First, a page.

Seven-day services must be properly funded and resourced, the CSP has warned the NHS pay review body. CSP assistant director Peter Finch explains why.
Seven-day services have emerged as one of the key priorities in the NHS and it’s easy to understand why. There is a clear opportunity to improve clinical outcomes for patients by providing seamless care across the whole week.
This could have a positive impact on many areas of work for CSP members, including delayed transfers of care and rehabilitation. But there are risks attached to rolling it out across the country and we addressed these in a detailed submission to the NHS pay review body (PRB) to inform the consultation it is carrying out.
We believe any new seven-day services should feature four characteristics. They should focus on improving the quality of care for patients in terms of their outcomes and their experience. They should be based on the principles of integrated service delivery. They should be properly funded and resourced. And they should maintain quality employment for those involved..
Asking the PRB to look at the issue, the government stated that the shift to seven-day services should be made within existing budgets. Our fear is that against such a difficult financial backdrop, employers will simply seek to stretch the five-day service over the whole week. It is hard to see how this can be achieved without cutting either services or the pay of the staff delivering them. So what should employers do?
In our submission, we set out a good practice case study involving a trust that was looking to extend service provision for two musculoskeletal streams, acute and rehabilitation. It launched an extensive consultation that included discussions at staff meetings and focus groups involving clinicians, union reps and team leads. Management supplied full financial information, including how many additional staff could be afforded and the skill mix required, and presented detailed costings for several options that the focus groups could discuss.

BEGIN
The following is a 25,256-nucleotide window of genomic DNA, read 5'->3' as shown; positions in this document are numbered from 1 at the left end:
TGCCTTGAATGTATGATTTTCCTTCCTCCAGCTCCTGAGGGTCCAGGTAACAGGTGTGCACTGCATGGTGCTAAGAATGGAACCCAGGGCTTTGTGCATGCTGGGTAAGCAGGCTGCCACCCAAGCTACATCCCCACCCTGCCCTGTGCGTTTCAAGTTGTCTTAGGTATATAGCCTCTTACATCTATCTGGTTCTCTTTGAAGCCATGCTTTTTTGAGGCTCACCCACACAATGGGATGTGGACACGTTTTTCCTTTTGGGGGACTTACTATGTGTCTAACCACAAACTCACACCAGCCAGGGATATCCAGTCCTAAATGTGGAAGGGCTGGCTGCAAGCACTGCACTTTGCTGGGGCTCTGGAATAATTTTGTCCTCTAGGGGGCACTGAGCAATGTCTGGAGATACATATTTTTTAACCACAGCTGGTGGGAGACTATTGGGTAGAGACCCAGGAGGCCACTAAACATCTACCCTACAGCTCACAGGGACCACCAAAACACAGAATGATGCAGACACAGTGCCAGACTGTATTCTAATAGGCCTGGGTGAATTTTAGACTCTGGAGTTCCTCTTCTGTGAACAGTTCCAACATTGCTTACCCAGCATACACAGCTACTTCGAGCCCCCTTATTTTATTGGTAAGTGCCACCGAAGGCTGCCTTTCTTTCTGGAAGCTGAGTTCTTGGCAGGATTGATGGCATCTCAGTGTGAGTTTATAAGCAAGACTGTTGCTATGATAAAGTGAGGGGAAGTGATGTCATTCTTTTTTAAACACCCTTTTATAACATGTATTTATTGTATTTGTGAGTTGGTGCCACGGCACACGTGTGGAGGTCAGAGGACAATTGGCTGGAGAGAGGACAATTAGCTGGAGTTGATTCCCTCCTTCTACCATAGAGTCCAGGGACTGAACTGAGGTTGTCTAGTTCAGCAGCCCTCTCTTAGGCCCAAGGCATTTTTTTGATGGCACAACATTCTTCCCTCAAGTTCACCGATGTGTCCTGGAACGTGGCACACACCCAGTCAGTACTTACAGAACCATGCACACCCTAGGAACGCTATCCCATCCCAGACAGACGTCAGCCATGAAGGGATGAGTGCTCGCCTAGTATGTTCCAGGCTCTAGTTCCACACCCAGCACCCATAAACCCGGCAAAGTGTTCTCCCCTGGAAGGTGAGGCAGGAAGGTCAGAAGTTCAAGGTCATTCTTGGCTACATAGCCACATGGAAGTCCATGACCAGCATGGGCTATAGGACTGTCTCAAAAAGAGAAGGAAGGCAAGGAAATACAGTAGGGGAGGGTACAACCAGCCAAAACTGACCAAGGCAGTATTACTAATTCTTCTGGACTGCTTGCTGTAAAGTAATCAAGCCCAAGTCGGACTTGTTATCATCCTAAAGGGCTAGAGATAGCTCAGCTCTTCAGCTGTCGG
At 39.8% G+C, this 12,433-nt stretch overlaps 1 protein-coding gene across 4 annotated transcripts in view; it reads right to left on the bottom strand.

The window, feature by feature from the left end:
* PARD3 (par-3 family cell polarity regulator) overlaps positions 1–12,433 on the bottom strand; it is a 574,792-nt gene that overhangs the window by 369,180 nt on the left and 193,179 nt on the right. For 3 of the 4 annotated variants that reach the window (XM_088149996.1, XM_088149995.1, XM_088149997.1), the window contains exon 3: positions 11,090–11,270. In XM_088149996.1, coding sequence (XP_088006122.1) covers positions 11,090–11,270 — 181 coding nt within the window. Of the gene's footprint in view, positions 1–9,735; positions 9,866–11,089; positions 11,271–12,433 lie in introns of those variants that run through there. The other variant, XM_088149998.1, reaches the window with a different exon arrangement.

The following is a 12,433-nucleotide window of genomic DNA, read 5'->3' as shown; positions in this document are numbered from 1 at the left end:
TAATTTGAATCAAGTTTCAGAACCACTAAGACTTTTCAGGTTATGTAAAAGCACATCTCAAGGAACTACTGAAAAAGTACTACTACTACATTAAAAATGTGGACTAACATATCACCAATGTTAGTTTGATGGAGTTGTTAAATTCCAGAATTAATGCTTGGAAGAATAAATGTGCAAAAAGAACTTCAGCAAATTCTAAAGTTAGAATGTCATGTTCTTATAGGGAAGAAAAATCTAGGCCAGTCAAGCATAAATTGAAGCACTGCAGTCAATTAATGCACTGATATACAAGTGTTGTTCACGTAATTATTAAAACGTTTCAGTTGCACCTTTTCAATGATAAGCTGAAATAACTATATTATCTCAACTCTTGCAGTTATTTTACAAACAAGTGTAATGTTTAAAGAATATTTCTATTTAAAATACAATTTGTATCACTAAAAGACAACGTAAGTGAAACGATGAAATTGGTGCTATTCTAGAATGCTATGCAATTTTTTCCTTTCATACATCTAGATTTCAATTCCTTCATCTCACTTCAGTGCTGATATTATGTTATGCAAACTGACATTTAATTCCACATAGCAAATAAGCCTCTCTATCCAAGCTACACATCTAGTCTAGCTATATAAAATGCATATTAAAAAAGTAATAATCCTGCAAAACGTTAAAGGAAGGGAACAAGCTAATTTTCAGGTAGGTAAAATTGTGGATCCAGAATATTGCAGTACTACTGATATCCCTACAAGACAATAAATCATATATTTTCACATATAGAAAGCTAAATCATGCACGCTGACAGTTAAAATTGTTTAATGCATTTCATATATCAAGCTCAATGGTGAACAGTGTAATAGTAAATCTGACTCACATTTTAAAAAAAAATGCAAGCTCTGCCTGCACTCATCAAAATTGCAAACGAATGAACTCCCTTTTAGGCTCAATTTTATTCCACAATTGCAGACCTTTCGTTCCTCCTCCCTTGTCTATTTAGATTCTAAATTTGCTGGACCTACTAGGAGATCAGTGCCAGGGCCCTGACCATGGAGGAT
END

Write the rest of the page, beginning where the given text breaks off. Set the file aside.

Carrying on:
The options were debated and narrowed down to three, which were then taken back to staff who were asked to vote for their preferred option. Following further discussions with union reps, a final proposal was made and a 30-day consultation launched. No fundamental changes were made to job roles and no-one was expected to work outside their specialism. With full agreement, the changes were made but only once sufficient staff were in place.
Let that be the template for action: quality services and quality jobs are inextricably linked. Any employer considering introducing seven-day services must work closely with trade unions and professional bodies. While the Westminster government remains focused on delivering seven-day services at the expense of the workforce, the Welsh Government evidence to the PRB stated: ‘We want seven day services to improve and make NHS health care more prudent rather than simply expand it.’
The full CSP submission to the PRB can be found here.
AuthorPeter Finch is a CSP assistant director
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